When I watched Hilary Clinton try for the Democratic nomination for Presidency, I was all for it. She has the mind and tenacity to serve in such a position and it’s high time women started vying for that most vaunted of public service. What dumbfounded me though, was watching the crowds around her. In one speech she gave, the camera panned the audience of supporters. As the camera moved right, a man, more than likely put in the audience by the male competition she ran against, held up a sign.  It read, “WASH MY SHIRT.” Goddess help me I wanted to reach right through the television screen and pound that man into submission, Boudica style. Then, I laughed. What it ultimately showed me was how threatened he was by a woman in power. I tickled myself with the thought his sex life must be very boring if he’s always the dominant partner to his woman, i.e., Missionary style.

We have come so far, we women. I do not underestimate how hard we have worked to re-establish our equality, nor the male support we have in pursuing it. The sign incident during Hilary’s campaign shows we still have far to go, though. Until then, I will teach by setting an example not only to my daughters, but to everyone, male and female, power and/or leadership is not about dominance or the ability to dominate (which works, but is a very dangerous way to live), it is not about gender. It is about discipline, self-control and, in my opinion, altruism, working for the highest of purposes for the benefit of all.

Until next time!

Erin Sinclair, (“For love that’s out of this world!”),

Women and Paganism

Since this is women’s issues month, I thought I would post something on why women are drawn to paganism.

For me it was about finding a religion that treated everyone as equals. I was raised Catholic and as a kid I attended church on Sunday and Bible classes. What bothered me was that women in the Bible were treated badly. They were placed on a lower level than men and if they did rebel, they were called harlots. Women in the Bible were at the mercy of their fathers or husbands and could be punished for small offenses, or worse, killed by being stoned to death. This bothered me, but I did not know about other religions until I got older.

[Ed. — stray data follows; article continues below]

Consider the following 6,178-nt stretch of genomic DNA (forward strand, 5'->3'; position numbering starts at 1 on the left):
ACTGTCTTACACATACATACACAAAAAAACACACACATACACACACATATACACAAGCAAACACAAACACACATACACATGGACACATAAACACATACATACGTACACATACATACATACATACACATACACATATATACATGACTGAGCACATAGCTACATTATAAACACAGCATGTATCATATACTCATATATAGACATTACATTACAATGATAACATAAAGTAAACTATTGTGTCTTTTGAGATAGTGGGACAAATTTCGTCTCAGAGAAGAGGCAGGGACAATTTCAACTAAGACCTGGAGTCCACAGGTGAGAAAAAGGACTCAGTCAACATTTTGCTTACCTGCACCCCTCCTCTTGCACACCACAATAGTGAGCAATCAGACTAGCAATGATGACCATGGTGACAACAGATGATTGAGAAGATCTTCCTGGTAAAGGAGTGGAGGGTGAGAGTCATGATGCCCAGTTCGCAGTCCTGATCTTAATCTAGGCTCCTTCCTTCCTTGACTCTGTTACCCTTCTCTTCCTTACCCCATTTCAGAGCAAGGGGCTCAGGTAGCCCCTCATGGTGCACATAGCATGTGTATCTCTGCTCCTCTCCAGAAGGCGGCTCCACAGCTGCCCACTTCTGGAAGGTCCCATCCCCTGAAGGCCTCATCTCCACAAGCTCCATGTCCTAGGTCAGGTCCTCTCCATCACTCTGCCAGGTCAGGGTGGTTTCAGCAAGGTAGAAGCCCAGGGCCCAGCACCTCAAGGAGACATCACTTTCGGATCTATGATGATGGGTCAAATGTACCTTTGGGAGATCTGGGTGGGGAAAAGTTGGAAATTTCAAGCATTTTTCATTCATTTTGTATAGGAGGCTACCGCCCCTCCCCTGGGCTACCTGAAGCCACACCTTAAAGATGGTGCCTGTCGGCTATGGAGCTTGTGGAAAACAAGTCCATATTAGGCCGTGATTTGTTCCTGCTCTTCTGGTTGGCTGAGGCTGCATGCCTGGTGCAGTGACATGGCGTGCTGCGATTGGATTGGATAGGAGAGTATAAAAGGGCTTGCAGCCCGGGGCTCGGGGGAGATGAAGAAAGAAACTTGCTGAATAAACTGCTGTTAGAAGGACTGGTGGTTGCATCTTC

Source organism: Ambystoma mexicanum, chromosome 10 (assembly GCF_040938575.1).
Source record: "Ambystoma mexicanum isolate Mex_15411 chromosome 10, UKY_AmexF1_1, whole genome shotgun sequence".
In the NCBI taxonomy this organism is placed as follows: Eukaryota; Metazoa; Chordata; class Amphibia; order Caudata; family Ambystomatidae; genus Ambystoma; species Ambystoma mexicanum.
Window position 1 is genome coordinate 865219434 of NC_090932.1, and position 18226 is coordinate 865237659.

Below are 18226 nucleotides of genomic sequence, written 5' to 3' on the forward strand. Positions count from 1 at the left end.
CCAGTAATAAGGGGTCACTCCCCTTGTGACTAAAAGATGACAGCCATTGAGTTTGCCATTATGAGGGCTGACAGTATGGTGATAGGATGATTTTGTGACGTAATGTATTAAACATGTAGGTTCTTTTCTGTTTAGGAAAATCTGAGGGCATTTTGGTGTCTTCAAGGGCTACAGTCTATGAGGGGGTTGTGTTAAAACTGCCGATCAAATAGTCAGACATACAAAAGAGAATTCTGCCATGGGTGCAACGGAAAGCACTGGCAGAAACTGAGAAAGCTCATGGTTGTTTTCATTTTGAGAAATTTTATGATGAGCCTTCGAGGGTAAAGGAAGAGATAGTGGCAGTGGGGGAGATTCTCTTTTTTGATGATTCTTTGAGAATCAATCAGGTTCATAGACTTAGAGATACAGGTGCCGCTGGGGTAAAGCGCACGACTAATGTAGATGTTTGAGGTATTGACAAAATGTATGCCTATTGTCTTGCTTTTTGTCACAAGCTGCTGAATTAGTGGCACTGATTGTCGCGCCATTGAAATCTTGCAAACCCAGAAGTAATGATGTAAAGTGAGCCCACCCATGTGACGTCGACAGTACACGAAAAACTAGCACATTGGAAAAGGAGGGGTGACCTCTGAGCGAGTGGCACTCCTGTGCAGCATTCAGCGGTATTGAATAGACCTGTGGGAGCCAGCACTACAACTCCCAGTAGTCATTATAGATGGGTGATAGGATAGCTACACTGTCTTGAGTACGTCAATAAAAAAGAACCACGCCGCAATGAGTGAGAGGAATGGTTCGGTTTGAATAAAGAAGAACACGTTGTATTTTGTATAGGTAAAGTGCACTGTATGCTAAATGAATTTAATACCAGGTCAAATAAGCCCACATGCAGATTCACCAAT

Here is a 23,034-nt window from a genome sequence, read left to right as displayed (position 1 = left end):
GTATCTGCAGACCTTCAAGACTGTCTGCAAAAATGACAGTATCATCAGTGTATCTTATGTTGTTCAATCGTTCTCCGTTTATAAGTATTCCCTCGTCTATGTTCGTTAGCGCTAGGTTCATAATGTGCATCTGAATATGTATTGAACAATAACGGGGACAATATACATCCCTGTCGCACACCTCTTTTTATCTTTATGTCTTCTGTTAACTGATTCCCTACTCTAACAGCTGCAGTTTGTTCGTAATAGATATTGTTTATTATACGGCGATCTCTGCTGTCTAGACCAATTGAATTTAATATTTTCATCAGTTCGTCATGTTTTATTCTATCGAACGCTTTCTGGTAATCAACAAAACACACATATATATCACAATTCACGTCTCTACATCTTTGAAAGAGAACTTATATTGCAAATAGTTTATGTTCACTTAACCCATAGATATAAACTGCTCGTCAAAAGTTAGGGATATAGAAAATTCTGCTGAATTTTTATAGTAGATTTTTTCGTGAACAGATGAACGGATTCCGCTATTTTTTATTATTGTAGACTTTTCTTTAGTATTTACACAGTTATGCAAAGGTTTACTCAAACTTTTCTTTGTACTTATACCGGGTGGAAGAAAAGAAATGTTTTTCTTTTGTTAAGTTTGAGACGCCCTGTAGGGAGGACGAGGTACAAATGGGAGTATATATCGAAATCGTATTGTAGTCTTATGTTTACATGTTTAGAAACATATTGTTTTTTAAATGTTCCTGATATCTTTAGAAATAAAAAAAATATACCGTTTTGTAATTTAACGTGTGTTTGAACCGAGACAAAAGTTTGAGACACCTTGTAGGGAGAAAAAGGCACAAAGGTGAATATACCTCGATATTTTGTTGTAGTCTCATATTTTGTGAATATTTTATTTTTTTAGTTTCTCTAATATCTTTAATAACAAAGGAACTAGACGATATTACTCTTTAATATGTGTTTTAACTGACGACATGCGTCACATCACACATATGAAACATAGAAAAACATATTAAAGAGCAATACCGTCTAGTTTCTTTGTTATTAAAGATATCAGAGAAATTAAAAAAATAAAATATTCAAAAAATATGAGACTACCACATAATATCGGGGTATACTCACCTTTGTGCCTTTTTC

I left the Catholic Church when I was old enough to make my own decisions. I just could not be part of a religion that treated women like lower beings. It was wrong to me, but I still did not know what I wanted. It was not until I was in my early thirties that I met someone who opened my mind to other religions. She taught me that pagans are not Devil worshippers like I was led to believe. It was a spiritual awakening for me and I read books on the subject to learn more. I was attracted to paganism mainly because of its equality. There are gods and goddesses, each equally powerful. Women and men are treated in the same way. I also think the earth based religions bring out that nurturing aspect that most women possess. There is respect for fellow humans and all creatures as well as respect for the earth. And why should worshipping be confined to a church? To me, an outside setting is much more closer to the gods.

I have a feeling of freedom that I did not have in the Catholic Church. I also like that one on one connection with higher powers that you do not have in a church setting where a priest is between you and the higher power. That was another thing that bothered me about the Catholic Church—women are forbidden to be priests.

Most women want to be in control of their own lives, to make their own decisions and not be limited to the rules of an oppressive religion that favors men. I have nothing against men. I just want to be treated as an equal, to have a voice when it comes to connecting with the higher powers of the universe. With paganism I found that necessary balance that I needed in my life.

Kelley Heckart